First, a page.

Clash Chats To Reclusive Collaborator

Now that you can get your music recorded, web-hosted and reviewed in minutes, the old industry methods can seem interminably slow.

That said, thirty-nine years between making an album and getting it released is a little excessive.

It was way back in 1969 that idealistic young poet Stephen John Kalinich headed over to his friend Brian Wilson’s house to cut a concept album they hoped might change the world. War was raging in Asia, there was political strife back home, and so Kalinich and Wilson set to work on the ambitious ‘A World Of Peace Must Come’. Something went awry upon completion, however, then Kalinich and the Wilsons drifted apart and the young poet went back to his old job. The tapes, meanwhile, disappeared completely.

“For years even people like [Beach Boys biographer] David Leaf didn’t think it existed,” says Kalinich, who’s currently based both in California and our own Brighton. “I was working at a petrol station when the album was started, and then again afterwards. One night Al Jardine from the Beach Boys came in after I’d lost my contract with the band and I think he felt terrible - here I was pumping gas. I hit really dark times.”

It was sometime in the 1980s that Kalinich finally recovered the tapes from Wilson, and after the inevitable disputes about who owned the rights, he’s now about to let it loose on a world that, let’s face it, is in a certain amount of strife.

Lyrically, it could almost have been written this decade, as amid Kalinich’s emotional, echo-laden imagery are heartfelt pleas for the world’s warring populations to “live together as brothers” and similarly apposite sentiments. Musically, meanwhile, the album is a splendid artefact of a legendary era, as Wilson’s subtle accompaniments, effects and harmonies evoke those grand dreams of the Sixties. Well, apart from the tracks that sound like the work of a medieval minstrel. They don’t make records like this anymore.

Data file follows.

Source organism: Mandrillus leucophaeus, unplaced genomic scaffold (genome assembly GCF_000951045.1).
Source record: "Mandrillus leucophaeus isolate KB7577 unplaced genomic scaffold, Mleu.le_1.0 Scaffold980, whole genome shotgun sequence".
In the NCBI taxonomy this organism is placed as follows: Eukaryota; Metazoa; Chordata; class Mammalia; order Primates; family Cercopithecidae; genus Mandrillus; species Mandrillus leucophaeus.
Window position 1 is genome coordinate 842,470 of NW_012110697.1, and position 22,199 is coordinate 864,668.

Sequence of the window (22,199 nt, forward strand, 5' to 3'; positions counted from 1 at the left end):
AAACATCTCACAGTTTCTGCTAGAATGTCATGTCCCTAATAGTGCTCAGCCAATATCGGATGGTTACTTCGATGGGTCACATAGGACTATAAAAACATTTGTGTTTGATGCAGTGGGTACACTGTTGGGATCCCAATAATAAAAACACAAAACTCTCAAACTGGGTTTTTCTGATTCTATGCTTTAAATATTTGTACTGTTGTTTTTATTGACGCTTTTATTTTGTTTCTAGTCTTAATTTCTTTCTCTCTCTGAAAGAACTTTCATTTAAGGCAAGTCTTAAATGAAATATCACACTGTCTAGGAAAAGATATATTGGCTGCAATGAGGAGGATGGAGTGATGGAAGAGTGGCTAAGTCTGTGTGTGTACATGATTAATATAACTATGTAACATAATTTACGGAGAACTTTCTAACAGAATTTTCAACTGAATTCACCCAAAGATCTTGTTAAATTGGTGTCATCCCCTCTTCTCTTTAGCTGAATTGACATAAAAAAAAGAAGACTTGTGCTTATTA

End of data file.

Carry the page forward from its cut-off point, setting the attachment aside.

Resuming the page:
“It may seem square to a lot of people but it is relevant,” insists Kalinich. “It was Vietnam then, now it’s Iraq. The young people of thirteen, fourteen, fifteen are relating to my poems now, and I think there is a message there.”

Kalinich rediscovered his mojo in the mid Seventies and Eighties, wrote songs for artists like disco outfit Odyssey and soul queen Randy Crawford and hooked up with Wilson again, co-writing the tracks ‘California Feeling‘ (1976) and the Paul McCartney duet ‘A Friend Like You‘ (2004). More recently he’s been collaborating with young Brighton singer-songwriter Paul Steel, and is planning a war-poems project with American actor Stacy Keach.

They don’t make artists like him anymore either.


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